- The Washington Times - Wednesday, December 2, 2009

D.C. Council Chairman Vincent C. Gray voted in July to award an $86 million mixed-use development project to a company owned by a longtime friend who at the time was helping to arrange a renovation of Mr. Gray’s house and was overseeing repairs there.

The vote is at odds with Mr. Gray’s recent statement that he could “not recall” voting on matters related to William C. Smith & Co., the lead developer of the $700 million New Communities Northwest One project.

The Washington Times first reported on Nov. 18 that a construction firm owned by politically connected developer W. Christopher Smith Jr. oversaw $5,000 in repairs to Mr. Gray’s Southeast home in connection with a planned renovation that did not materialize.

Mr. Gray has vehemently defended the use of his friend’s firm this summer as appropriate. He has produced invoices dated July and August for the $5,000 in repair work and another $5,000 for architectural services to show he paid as a regular customer.

Asked about Mr. Gray’s comments about his votes on projects involving William C. Smith & Co., a spokeswoman on Tuesday reiterated that the council chairman “does not recall any” such votes.

Informed of the council record relating to the Northwest One project, the spokeswoman denied any wrongdoing but did not elaborate.

“As we have stated repeatedly, the chairman has received absolutely no favors and has done nothing improper in connection with work on his home,” Gray spokeswoman Doxie McCoy told The Times in an e-mail Tuesday night.

The July 31 vote, which passed in the council unanimously, was one of several votes Mr. Gray has made in connection with a development project that has a contentious history and is now headed by a developer with whom Mr. Gray has long-standing ties.

Mr. Gray has maintained a close relationship with Mr. Smith for 15 years. From 2005 to 2006, he served on the board of a nonprofit subsidiary of William C. Smith & Co., which built the arts and education complex in Southeast Washington that houses Covenant House, where Mr. Gray served as executive director from 1995 until he was elected to the council from Ward 7 in 2004.

Mr. Smith, his companies and his employees also contributed to Mr. Gray’s 2006 campaign for council chairman.

Mr. Gray’s input on Northwest One, which will replace the Northwest communities of Sursum Corda and Temple Courts with retail, community services and 1,600 units of new housing, dates to 2005, before he was elected council chairman and before William C. Smith & Co. became the lead developer.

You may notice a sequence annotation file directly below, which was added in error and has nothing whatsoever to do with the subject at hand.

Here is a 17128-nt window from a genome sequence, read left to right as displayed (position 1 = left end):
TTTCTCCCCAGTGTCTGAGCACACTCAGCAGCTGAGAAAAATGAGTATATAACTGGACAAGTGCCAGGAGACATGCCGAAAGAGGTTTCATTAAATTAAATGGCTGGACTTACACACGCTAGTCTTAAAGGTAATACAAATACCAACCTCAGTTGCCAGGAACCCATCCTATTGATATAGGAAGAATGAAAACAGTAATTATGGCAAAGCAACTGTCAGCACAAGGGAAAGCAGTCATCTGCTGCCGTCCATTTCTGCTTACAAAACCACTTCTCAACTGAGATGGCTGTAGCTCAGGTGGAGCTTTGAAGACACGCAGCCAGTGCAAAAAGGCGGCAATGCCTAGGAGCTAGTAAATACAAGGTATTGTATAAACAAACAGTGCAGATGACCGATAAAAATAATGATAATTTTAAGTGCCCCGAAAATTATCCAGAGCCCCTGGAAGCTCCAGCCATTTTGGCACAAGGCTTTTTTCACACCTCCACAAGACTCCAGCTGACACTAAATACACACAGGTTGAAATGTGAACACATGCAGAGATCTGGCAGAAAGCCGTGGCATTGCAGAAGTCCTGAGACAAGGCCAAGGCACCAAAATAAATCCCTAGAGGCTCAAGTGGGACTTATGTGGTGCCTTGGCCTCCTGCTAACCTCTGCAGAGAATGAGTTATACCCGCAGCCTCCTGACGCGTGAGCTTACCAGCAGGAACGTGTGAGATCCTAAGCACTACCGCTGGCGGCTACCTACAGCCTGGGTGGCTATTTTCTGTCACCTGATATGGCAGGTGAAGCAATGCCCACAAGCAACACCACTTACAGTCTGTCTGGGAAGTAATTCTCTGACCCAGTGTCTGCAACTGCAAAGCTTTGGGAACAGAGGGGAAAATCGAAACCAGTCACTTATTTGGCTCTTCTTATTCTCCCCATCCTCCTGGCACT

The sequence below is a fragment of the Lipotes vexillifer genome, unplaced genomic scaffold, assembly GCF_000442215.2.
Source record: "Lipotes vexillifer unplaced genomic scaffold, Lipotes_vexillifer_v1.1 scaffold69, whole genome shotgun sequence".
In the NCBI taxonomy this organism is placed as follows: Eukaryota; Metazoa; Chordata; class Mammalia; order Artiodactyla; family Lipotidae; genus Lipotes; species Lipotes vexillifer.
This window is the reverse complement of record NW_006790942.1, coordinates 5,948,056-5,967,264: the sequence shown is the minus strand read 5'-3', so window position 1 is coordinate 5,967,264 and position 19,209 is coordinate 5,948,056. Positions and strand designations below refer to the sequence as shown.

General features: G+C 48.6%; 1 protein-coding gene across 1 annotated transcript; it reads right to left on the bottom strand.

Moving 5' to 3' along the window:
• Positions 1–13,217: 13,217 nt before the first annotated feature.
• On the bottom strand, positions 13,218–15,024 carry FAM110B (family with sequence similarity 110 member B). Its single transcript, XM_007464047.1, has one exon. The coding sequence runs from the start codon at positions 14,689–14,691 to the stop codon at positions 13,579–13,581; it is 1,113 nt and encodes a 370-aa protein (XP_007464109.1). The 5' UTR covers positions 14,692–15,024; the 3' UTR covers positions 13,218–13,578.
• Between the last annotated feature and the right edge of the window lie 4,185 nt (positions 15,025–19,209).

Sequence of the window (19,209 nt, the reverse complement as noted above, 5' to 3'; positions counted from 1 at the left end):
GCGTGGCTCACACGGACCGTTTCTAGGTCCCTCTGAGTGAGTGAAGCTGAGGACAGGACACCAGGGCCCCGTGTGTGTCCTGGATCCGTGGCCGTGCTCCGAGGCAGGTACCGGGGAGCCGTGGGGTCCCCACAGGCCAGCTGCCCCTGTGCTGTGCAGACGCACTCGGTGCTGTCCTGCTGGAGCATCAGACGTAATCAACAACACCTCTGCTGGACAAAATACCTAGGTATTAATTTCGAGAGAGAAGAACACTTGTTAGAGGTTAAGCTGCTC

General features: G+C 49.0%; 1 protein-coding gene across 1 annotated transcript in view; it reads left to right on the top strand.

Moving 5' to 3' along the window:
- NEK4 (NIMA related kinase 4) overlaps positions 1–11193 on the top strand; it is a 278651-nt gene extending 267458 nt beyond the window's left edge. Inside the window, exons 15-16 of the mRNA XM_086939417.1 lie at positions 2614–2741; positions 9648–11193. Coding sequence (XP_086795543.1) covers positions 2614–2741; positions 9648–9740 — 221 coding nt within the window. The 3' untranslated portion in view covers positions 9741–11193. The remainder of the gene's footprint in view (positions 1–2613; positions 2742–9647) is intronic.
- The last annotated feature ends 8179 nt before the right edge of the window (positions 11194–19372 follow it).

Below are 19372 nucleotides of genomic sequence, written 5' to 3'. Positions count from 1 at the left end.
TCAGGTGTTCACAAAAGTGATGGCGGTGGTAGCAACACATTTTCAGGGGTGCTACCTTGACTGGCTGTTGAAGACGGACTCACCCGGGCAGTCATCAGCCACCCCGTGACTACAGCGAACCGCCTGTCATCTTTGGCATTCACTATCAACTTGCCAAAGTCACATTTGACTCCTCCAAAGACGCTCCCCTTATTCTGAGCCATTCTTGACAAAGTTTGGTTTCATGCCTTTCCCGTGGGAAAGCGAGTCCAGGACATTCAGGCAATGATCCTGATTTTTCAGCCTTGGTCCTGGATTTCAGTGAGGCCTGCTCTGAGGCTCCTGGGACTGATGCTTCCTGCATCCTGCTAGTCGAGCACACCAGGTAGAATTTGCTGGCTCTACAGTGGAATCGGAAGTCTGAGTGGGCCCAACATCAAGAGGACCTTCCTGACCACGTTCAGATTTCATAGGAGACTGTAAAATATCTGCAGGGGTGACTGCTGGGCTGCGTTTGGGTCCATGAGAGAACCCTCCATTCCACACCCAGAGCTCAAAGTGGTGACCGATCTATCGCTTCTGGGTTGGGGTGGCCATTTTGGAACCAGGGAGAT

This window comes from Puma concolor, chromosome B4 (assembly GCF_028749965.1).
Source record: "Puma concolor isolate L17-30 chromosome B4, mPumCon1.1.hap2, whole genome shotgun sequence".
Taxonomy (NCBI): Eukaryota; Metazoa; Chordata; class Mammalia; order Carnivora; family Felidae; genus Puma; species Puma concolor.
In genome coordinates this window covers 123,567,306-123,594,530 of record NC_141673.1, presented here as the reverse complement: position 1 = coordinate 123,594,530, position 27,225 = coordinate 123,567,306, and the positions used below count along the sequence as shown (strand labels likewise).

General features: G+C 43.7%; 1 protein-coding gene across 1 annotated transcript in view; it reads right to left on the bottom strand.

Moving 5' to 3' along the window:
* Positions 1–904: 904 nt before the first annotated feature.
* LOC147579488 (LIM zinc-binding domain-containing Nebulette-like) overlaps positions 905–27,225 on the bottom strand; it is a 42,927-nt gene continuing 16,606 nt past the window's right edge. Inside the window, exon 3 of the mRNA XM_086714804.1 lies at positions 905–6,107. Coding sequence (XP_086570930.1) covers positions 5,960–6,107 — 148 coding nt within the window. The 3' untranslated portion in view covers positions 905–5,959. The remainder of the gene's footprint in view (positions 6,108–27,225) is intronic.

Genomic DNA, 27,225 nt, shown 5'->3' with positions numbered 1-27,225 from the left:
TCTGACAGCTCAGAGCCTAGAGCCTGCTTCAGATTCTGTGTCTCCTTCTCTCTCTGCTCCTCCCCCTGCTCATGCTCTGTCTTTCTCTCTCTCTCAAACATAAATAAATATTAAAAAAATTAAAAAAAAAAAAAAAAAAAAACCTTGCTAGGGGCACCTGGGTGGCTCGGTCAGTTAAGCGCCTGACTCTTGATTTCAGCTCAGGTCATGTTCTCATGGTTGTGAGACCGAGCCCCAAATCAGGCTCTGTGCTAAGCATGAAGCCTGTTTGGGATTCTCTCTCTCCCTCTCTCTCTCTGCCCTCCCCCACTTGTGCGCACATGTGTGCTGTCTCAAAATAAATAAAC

In November 2005, Mr. Gray served on the council’s economic development committee when, according to a former lawmaker, the committee disapproved of efforts by developer KSI Services Inc. to strike a deal with Sursum Corda residents to replace their housing complex with high-rise apartments.

KSI’s agreement with the Sursum Corda residents was scuttled in July 2006 when the council, including Mr. Gray, approved the Northwest One Redevelopment Plan, which required low- to moderate-density housing instead of planned high-rise units. The council also authorized Mayor Anthony A. Williams to exercise eminent domain over private property that the city deemed essential to the project.

Later that year, Mr. Gray voted to approve the establishment of a D.C. Housing Authority subsidiary, to allow the city to transfer additional property to the eventual developer in compliance with Housing and Urban Development requirements.

William C. Smith & Co. emerged from a bidding process and was selected in December 2007 as the leader of a development team known as One Vision Development Partners.

Former council member Sharon Ambrose, chairman of the council’s economic development committee during the project’s early phases, said the company was a wise choice because Mr. Smith, the chief executive officer of William C. Smith & Co., is committed to building communities - a passion Mr. Gray shares.

“Vince knew Chris from all the work Chris had done in Wards 7 and 8, where Vince had worked as well,” Ms. Ambrose told The Times. “They definitely share a common understanding of community issues.”

As chairman of the council, Mr. Gray communicated directly with the city’s chief financial officer regarding the fiscal impact of the project. Before his July vote to approve the development deal, which included the transfer of valuable public property, Mr. Gray voted last year to approve tax relief for a health care provider as a community services component of the Northwest One project. That vote was taken after William C. Smith & Co. emerged as the winning bidder.

According to invoices released by Mr. Gray, Mr. Smith’s construction company, WCS Construction, had subcontractors beginning on July 13 develop plans to renovate Mr. Gray’s Hillcrest home and perform services including electrical wiring, painting and power washing his driveway.

The Department of Consumer and Regulatory Affairs has said that WCS and two of its subcontractors were not licensed to perform home improvements. The agency said it is “looking into” whether permits were required, and confirms that Mr. Gray has never received a permit at the house, which he has owned since 1984.

Photographs obtained by The Times show Mr. Gray’s house before it featured a large iron fence and a new garage door. He has declined to say who installed the improvements.

Ms. Ambrose said that while “it doesn’t look good,” she doubts Mr. Smith has been awarded city development deals because of his relationship with Mr. Gray. But, she added, Mr. Gray should disclose the name of the company or companies responsible for his other home improvements.

“To stonewall is just foolish,” she said. “It makes the public more suspicious.”

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